Wikipedia talk:WikiProject Birds

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WikiProject Birds (Rated Project-class)
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WikiProject Birds
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Taxonomy trouble, or missing page?Edit

Howdy hello folks! I recently came across this cool but clickbaity article that mentioned Ceyx mindanensis, the South Philippine Dwarf-kingfisher. HBW has an entry on it [1], but we don't have a page for it. We do however have Philippine dwarf kingfisher. My question here: are we missing a page, or is this a taxonomic issue. For whit, see this paper in The Auk, which might seem to place it as a subspecies of Ceyx melanurus, though it doesn't say explicitly. The IOC bird list has Ceyx melanurus mindanensis, but its also unclear whether that refers to Ceyx mindanensis, or simply reflects the fact that a heck ton of Phillipine birds have mindanensis in the name because of the island of Mindanao. Guidance appreciated. CaptainEek Edits Ho Cap'n! 08:56, 17 March 2020 (UTC)

This is a case where HBW has split a species and promoted a subspecies to species status. There are several hundred such cases. The IOC is more reluctant to split and waits until there is a strong journal article that argues for a split. Wikipedia follows the IOC. In the article for the Philippine dwarf kingfisher (Ceyx melanurus) I would list the subspecies (there are 3) and add a note that C. m. mindanensis Steere, 1890 is sometimes treated as a separate species, the South Philippine dwarf-kingfisher and cite the HBW. Note that Birdlife International and thus the IUCN follow the HBW - they are not independent sources. - Aa77zz (talk) 09:29, 17 March 2020 (UTC)
I've now added some taxonomy to the Philippine dwarf kingfisher article and cited the HBW for the split. Surprisingly, I cannot find a scan of Kaup's original description online. It is unusual for BHL not to have such an article. - Aa77zz (talk) 12:04, 17 March 2020 (UTC)
Aa77zz, Thanks for taking a look, sometimes I can't make heads nor tails of taxonomy! CaptainEek Edits Ho Cap'n! 16:31, 17 March 2020 (UTC)

HBW merging into Cornell LabEdit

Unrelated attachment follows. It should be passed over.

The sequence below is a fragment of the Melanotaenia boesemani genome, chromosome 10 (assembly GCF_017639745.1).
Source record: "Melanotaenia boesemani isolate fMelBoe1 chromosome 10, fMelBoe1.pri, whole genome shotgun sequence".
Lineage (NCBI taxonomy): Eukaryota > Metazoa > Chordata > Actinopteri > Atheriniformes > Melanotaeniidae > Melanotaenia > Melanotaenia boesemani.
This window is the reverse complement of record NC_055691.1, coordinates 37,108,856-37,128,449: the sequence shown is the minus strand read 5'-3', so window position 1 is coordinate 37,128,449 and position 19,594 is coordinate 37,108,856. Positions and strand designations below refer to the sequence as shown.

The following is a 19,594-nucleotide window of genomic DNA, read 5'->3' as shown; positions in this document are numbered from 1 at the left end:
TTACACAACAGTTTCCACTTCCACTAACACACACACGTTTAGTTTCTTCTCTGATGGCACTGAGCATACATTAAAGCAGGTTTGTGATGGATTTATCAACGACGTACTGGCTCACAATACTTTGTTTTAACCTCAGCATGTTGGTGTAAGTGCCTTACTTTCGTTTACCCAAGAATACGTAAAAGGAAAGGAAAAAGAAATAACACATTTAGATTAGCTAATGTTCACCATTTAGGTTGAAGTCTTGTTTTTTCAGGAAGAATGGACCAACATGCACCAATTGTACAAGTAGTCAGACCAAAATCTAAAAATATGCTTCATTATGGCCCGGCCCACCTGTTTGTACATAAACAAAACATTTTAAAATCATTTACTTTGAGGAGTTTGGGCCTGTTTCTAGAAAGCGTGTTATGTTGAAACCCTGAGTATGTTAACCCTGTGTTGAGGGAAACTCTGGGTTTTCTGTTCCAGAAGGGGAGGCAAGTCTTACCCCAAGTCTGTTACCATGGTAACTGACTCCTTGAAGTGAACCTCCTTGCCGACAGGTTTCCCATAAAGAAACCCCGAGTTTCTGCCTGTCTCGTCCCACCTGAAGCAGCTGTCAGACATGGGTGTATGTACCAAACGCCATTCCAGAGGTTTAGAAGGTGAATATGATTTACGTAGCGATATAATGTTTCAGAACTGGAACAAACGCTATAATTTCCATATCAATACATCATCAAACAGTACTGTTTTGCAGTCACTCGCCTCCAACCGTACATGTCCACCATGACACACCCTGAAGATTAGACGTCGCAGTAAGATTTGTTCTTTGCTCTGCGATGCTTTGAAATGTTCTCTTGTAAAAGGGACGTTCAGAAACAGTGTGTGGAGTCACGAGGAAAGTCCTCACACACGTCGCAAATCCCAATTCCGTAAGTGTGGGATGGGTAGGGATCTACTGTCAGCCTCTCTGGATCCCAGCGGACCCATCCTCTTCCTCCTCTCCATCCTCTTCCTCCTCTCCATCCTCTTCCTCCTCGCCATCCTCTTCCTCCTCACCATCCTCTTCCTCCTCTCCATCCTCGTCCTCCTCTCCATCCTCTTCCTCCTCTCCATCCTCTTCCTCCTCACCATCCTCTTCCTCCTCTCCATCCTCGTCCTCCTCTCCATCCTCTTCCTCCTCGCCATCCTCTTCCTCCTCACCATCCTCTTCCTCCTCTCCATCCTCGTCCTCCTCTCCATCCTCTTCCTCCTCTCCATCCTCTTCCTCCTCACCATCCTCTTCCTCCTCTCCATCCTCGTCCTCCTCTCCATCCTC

The HBW is being merged into the Cornell Lab of Ornithology’s "Birds of the World". The HBW website is still working but I don't know for how much longer. The merge is likely to break the large number of wikipedia links to the HBW. I've also sometimes linked to James Jobling's "Key" on the HBW site (it is open access) but this is also likely to end. - Aa77zz (talk) 09:45, 17 March 2020 (UTC)

Maybe the links could be saved with the Wayback Machine? Could a bot do it? FunkMonk (talk) 09:48, 17 March 2020 (UTC)
You mean like IABot? --awkwafaba (📥) 13:44, 17 March 2020 (UTC)
Possibly, can't say I know much about the bots, but I have seen some that automatically add archives to links. FunkMonk (talk) 13:59, 17 March 2020 (UTC)
We may wish to raise this on VPT, as someone there may have a better solution than we do. We might need to coordinate with a bot owner to run a script through all the bird pages. CaptainEek Edits Ho Cap'n! 16:33, 17 March 2020 (UTC)
I found 2112 pages that link to I sicked IABot on them. I then found 1510 pages using https and ran that job. If there are archives at Internet Archive of any of the links on those pages, then they will be added. Hopefully this will cut down the work a little. Perhaps someone more knowledgeable of the situation can also contact the Internet Archive about this, so they can archive all the pages at HBW. --awkwafaba (📥) 20:42, 17 March 2020 (UTC)

Move of SecretarybirdEdit

User User:Robongio has cut-and-pasted the article Secretarybird into the redirect Secretary bird. There was no discussion of the move on the talk page (now of the redirect). The IOC list (which we follow) treats the name as one word (as does HBW, but Borrow & Demey in their Birds of West Africa hyphenate the name and Stevenson & Fanshawe in their Birds of East Africa have two words). I'm not sure whether I can undo this change myself so I am asking here for someone to revert this change. Many thanks - Aa77zz (talk) 20:49, 24 March 2020 (UTC)

Now undone. Thanks to User: Apokryltaros (perhaps I could have done this myself). - Aa77zz (talk) 22:06, 24 March 2020 (UTC)

Identify birds based on line art (pandemic edition!)Edit

As before, here's line art of various birds, of which all I know is the first letter of their species name. Can you help?

Thanks. DS (talk) 20:22, 25 March 2020 (UTC)

One of the two pigeons may be a mourning dove? Actually, if you look at the source image it has been cropped from, you can see the names of each hand-written on the scanned pages:[2] Seems to be the case for some of the others as well. FunkMonk (talk) 21:11, 25 March 2020 (UTC)

Goodness, I hadn't noticed that - too faint to see at regular size. Good work; those M birds are indeed both mourning doves - one marked "Rice" and one "Snyder". (Anyone know what those names mean?) DS (talk) 02:22, 26 March 2020 (UTC)

Fifth image is a nightjar of some kind, beyond that, who knows. Lesser nighthawk , Common poorwill could both be possible, but all the nightjars look very similar. CaptainEek Edits Ho Cap'n! 22:24, 25 March 2020 (UTC)
Common nighthawk perhaps? CaptainEek Edits Ho Cap'n! 22:25, 25 March 2020 (UTC)
"N" for (Brown-headed) Nuthatch and T" for thrush? Loopy30 (talk) 00:55, 26 March 2020 (UTC)
Which one is the Nuthatch? DS (talk) 05:36, 28 March 2020 (UTC)
1. Mourning Dove
2. Mourning Dove
3. Nuthatch
4. Nightingale
5. Nightjar/Nighthawk
6. Thrush Loopy30 (talk) 12:23, 28 March 2020 (UTC)
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